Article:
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Corticosteroids and cataract: the link to COPD and asthma patients

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4 min read

Findings published in the American Journal of Ophthalmology investigated the association between corticosteroid exposure and the risk of cataract development.

Let’s start with some background.

A link between systemic corticosteroids and cataracts has been reported for decades.

However, recent attention has been placed on the possible association between inhaled corticosteroids (ICS), used to treat chronic obstructive pulmonary disease (COPD) and asthma, and cataract development.

And the goal of this research?

While ICS likely have a lower chance of leading to cataracts than systemic corticosteroids, there is not enough research to confirm this.

Thus, this research sought to provide an updated overview on the association between cataract development and ICS use for COPD and asthma to provide greater knowledge regarding treatments for COPD and asthma patients.

Tell me about it.

Study authors ran a meta-analysis that examined risk of cataract development in accordance with corticosteroid use for asthma and COPD. The outcome variable of interest was the risk of cataract development.

Separate analyses were conducted for each type of study—cohort, cross-sectional, and case-control. Researchers also noted whether corticosteroids were systemic and/or inhaled.

A meta-regression was also conducted to observe the dose-response of ICS.

And the inclusion criteria?

Studies that met the following inclusion criteria were included:

  • Original research regarding the risk of cataract development in patients prescribed corticosteroid for asthma and/or COPD
  • Published within the last three decades
  • English publications
  • Reported odds ratio (OR) on cataract risk for asthma/COPD patients prescribed systematic/inhaled corticosteroids

The study was conducted in accordance with Preferred Reporting Items for Systematic Reviews and Meta-Analyses (PRISMA) guidelines.

So how many studies were identified?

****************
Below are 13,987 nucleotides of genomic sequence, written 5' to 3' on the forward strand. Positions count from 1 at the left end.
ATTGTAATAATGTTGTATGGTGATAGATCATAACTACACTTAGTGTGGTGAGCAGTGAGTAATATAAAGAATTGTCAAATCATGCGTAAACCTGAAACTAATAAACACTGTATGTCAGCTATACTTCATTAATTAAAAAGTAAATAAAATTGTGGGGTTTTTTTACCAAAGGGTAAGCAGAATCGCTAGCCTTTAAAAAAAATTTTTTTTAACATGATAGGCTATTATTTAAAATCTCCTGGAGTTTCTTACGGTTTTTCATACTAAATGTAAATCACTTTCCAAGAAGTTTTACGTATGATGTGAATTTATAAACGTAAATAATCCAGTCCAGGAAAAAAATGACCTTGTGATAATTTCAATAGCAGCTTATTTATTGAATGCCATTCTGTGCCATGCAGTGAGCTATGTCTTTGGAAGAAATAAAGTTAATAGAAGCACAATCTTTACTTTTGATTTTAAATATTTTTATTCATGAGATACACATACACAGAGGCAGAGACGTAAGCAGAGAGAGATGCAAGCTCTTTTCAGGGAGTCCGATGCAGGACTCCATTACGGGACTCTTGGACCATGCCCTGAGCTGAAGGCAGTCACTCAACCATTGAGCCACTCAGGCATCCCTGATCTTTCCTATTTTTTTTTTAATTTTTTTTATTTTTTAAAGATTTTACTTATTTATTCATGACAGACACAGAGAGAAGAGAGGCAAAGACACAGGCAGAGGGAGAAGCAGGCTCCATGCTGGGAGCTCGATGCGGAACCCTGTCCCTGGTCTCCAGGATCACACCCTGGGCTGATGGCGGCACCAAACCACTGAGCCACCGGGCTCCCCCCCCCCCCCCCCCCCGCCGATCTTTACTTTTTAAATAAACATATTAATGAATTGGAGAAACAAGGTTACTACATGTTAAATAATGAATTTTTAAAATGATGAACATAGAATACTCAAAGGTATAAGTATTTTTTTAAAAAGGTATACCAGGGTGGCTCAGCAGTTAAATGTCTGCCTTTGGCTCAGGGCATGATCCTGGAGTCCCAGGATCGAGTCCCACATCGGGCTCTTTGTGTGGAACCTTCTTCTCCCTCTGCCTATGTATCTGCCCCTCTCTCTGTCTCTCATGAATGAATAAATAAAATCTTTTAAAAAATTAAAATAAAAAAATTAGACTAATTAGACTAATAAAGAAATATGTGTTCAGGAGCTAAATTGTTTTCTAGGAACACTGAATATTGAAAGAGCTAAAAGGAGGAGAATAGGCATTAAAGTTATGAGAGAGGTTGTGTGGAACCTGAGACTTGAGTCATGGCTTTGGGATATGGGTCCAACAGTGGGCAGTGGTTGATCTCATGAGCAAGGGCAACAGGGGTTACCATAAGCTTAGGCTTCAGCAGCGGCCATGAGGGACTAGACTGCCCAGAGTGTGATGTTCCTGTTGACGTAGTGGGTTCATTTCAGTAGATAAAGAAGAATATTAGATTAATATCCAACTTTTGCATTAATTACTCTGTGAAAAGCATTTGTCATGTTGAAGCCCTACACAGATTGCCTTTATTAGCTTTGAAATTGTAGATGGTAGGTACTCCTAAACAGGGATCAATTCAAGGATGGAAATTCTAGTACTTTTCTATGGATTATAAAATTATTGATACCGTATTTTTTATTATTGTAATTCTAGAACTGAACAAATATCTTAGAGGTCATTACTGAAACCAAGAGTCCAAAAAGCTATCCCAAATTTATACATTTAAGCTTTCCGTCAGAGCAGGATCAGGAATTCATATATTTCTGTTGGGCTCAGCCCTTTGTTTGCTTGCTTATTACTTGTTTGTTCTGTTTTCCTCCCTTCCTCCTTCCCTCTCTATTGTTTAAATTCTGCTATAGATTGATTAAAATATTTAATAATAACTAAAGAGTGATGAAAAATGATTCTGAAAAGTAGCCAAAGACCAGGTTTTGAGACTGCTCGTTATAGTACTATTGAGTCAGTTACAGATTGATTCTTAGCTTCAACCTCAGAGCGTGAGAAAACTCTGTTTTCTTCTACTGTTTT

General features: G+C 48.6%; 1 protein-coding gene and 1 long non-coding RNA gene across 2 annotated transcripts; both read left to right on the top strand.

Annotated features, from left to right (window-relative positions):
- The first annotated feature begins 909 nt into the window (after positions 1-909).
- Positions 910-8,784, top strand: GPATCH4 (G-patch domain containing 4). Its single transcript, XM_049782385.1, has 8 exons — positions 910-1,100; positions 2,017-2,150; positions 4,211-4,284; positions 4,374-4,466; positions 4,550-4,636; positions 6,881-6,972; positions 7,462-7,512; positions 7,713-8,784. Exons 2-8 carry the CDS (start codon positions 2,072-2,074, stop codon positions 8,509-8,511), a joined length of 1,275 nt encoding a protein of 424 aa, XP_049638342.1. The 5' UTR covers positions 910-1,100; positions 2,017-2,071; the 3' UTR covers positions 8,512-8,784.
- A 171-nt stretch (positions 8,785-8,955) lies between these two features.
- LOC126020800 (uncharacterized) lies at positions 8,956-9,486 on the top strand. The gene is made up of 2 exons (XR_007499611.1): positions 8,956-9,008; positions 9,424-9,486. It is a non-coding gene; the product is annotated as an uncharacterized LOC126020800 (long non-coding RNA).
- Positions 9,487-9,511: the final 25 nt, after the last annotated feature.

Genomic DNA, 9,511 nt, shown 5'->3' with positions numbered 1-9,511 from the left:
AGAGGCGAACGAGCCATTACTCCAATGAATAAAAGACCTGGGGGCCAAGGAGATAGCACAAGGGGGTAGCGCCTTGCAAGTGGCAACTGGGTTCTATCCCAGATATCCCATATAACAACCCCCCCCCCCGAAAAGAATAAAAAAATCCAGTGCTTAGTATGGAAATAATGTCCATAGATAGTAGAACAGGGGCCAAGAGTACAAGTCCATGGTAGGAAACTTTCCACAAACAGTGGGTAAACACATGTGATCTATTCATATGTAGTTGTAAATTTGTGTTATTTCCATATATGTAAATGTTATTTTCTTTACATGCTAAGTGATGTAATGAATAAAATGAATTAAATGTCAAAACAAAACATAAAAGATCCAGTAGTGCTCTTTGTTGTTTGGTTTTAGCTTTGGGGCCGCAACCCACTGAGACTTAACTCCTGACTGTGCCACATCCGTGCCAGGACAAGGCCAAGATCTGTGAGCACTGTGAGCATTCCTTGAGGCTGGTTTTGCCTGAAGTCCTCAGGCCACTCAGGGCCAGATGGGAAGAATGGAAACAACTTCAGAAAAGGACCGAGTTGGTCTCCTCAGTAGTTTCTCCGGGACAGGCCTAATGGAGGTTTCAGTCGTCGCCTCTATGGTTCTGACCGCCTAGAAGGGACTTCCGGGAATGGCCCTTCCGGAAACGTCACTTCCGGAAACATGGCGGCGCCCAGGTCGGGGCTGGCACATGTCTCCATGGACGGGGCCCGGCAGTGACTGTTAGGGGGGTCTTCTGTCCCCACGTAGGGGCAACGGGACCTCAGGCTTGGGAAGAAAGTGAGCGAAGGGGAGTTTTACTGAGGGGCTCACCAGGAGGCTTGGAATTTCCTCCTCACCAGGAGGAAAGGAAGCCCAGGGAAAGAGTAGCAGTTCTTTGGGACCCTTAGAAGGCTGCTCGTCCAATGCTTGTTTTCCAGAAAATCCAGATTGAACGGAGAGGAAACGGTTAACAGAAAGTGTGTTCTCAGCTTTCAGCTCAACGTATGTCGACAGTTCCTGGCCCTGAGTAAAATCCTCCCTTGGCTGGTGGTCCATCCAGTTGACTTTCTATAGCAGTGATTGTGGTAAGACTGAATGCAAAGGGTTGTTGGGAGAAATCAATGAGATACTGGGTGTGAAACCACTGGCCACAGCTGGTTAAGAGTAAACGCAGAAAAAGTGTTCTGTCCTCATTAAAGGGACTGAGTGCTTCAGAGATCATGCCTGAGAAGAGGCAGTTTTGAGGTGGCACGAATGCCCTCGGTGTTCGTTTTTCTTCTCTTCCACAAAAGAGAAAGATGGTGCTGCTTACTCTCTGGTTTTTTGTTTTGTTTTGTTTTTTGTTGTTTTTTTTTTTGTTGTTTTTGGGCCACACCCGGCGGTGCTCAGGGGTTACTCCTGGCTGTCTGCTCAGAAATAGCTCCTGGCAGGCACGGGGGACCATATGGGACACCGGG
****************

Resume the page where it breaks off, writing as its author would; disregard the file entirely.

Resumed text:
A total of 19 out of 2,793 initial studies were included in the systematic review with a total of 1,274,878 individuals. Of this sample, 5% had cases of cataract and 78% were asthma and/or COPD patients prescribed corticosteroids.

Twelve of these studies were included in the meta-analysis. Odds ratio was reported as the most common effect size.

And the number who received treatment?

  • Corticosteroids: 1,307 patients (1,368 eyes)
  • NSAIDs: 1,479 patients (1,546 eyes)
  • Combo: 687 patients (724 eyes)


Patients prescribed asthma and COPD with ICS had a doubled risk of developing cataracts, according to the meta-analysis.

All studies included in the systematic review found that an average daily dose greater than 1,000 μg of ICS was associated with a significant increase in the risk of developing cataract.

How about the meta-regression results?

The meta-regression found a significant dose-response relationship between corticosteroid usage and cataract development.

What about IOP and complications?

A comparable rate of complications was noted among the NSAIDs and corticosteroids groups in five studies.

Similarly, IOP was comparable between these same groups at Day 1, 7, and 4 to 6 weeks, as well as between combination and corticosteroids groups at 4 weeks.

Any limitations?

A few …. Some studies did not define asthma or COPD.

Further, the observational design of the studies may have made it  more difficult to identify associations with observational studies; it also made the findings more susceptible to bias.

Expert opinion?

High doses of corticosteroids significantly increases the risk of cataract development, and oral corticosteroids lead to a higher risk of cataract development than inhaled corticosteroids alone.

Patients who are prescribed high doses of corticosteroids can be screened for cataracts as a preventative measure. Study authors emphasized that “more research is needed on the best-possible corticosteroid treatment strategies.”

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